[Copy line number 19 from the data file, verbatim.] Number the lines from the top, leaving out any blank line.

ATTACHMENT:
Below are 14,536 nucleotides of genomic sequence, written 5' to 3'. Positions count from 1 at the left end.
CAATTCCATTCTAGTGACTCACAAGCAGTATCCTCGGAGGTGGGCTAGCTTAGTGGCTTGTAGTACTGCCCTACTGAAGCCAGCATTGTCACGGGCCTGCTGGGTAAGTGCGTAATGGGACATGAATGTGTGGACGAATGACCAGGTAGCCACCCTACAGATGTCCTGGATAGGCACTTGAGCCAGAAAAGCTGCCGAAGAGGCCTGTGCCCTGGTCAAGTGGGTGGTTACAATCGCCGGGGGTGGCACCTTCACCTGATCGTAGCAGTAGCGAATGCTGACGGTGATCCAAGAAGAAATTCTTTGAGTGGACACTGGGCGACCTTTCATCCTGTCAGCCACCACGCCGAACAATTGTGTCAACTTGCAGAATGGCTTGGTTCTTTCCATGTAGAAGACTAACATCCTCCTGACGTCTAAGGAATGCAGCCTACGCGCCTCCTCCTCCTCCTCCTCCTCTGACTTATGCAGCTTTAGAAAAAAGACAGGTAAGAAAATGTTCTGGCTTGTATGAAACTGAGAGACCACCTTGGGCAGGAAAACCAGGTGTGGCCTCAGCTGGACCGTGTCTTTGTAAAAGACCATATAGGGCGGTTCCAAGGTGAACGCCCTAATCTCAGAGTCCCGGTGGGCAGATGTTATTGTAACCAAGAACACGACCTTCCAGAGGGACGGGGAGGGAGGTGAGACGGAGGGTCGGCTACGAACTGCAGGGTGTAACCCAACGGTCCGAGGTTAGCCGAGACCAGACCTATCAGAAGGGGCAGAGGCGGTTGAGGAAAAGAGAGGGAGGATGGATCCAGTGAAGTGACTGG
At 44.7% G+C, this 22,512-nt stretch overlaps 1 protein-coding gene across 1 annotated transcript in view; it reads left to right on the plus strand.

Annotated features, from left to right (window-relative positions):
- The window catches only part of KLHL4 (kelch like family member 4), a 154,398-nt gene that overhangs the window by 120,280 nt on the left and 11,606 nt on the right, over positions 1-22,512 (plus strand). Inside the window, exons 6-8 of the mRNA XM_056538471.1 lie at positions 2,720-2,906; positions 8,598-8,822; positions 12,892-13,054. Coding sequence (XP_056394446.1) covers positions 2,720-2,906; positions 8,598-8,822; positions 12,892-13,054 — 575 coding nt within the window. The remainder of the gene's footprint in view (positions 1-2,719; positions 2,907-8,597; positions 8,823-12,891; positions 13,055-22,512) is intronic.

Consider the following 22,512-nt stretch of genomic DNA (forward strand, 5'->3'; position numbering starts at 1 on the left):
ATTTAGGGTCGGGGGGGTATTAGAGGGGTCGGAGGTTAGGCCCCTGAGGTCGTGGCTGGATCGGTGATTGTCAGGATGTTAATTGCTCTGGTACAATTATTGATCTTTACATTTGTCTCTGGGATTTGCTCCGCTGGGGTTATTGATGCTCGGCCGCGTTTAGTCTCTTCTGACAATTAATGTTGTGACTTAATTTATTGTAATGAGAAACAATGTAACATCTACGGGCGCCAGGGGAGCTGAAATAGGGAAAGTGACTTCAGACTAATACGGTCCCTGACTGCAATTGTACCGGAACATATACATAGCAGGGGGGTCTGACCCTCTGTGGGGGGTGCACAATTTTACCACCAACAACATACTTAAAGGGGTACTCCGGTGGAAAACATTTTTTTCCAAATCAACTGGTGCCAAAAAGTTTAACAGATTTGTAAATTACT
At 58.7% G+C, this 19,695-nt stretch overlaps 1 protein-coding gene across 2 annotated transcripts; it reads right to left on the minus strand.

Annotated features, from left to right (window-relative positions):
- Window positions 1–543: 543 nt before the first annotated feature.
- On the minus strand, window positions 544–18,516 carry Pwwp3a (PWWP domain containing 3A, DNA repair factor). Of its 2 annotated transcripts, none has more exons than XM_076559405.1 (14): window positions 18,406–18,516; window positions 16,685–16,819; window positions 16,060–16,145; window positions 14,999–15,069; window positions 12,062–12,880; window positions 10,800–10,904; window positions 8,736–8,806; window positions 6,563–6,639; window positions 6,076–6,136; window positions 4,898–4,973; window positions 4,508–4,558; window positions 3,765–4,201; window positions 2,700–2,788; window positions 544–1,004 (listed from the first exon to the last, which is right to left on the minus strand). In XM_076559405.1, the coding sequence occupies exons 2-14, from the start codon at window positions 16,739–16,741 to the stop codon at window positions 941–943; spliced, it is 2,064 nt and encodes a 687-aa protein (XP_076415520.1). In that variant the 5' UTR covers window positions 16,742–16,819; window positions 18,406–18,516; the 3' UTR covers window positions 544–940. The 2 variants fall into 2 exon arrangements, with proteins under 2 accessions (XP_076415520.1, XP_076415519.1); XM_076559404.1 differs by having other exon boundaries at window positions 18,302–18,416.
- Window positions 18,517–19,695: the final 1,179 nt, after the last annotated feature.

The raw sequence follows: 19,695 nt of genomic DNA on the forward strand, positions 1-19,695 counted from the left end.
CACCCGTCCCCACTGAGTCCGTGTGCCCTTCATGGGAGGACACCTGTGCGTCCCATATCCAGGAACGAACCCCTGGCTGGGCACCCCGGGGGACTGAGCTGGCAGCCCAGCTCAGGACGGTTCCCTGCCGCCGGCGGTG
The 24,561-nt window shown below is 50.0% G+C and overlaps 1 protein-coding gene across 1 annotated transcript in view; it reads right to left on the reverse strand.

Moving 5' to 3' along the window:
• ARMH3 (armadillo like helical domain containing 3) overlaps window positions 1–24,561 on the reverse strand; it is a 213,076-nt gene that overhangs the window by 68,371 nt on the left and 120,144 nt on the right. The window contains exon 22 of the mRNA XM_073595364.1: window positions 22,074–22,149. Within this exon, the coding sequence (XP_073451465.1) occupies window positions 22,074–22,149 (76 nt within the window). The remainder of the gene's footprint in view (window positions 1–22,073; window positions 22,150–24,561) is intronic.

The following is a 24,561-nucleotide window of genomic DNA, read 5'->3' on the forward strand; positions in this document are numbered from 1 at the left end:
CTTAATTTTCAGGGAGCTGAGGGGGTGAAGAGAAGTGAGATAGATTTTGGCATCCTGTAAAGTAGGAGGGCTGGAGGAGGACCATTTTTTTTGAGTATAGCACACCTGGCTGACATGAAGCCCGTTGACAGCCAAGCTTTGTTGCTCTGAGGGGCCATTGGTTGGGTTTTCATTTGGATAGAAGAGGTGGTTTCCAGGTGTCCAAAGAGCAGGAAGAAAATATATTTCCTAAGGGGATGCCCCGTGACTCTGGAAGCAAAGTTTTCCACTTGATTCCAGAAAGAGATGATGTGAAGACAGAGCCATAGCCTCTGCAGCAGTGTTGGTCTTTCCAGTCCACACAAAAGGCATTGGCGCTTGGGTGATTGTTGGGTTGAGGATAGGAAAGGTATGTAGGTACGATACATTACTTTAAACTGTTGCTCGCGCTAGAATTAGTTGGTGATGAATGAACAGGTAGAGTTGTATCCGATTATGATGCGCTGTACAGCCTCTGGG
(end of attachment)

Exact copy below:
CTTAATTTTCAGGGAGCTGAGGGGGTGAAGAGAAGTGAGATAGATTTTGGCATCCTGTAAAGTAGGAGGGCTGGAGGAGGACCATTTTTTTTGAGTATAGCACACCTGGCTGACATGAAGCCCGTTGACAGCCAAGCTTTGTTGCTCTGAGGGGCCATTGGTTGGGTTTTCATTTGGATAGAAGAGGTGGTTTCCAGGTGTCCAAAGAGCAGGAAGAAAATATATTTCCTAAGGGGATGCCCCGTGACTCTGGAAGCAAAGTTTTCCACTTGATTCCAGAAAGAGATGATGTGAAGACAGAGCCATAGCCTCTGCAGCAGTGTTGGTCTTTCCAGTCCACACAAAAGGCATTGGCGCTTGGGTGATTGTTGGGTTGAGGATAGGAAAGGTATGTAGGTACGATACATTACTTTAAACTGTTGCTCGCGCTAGAATTAGTTGGTGATGAATGAACAGGTAGAGTTGTATCCGATTATGATGCGCTGTACAGCCTCTGGG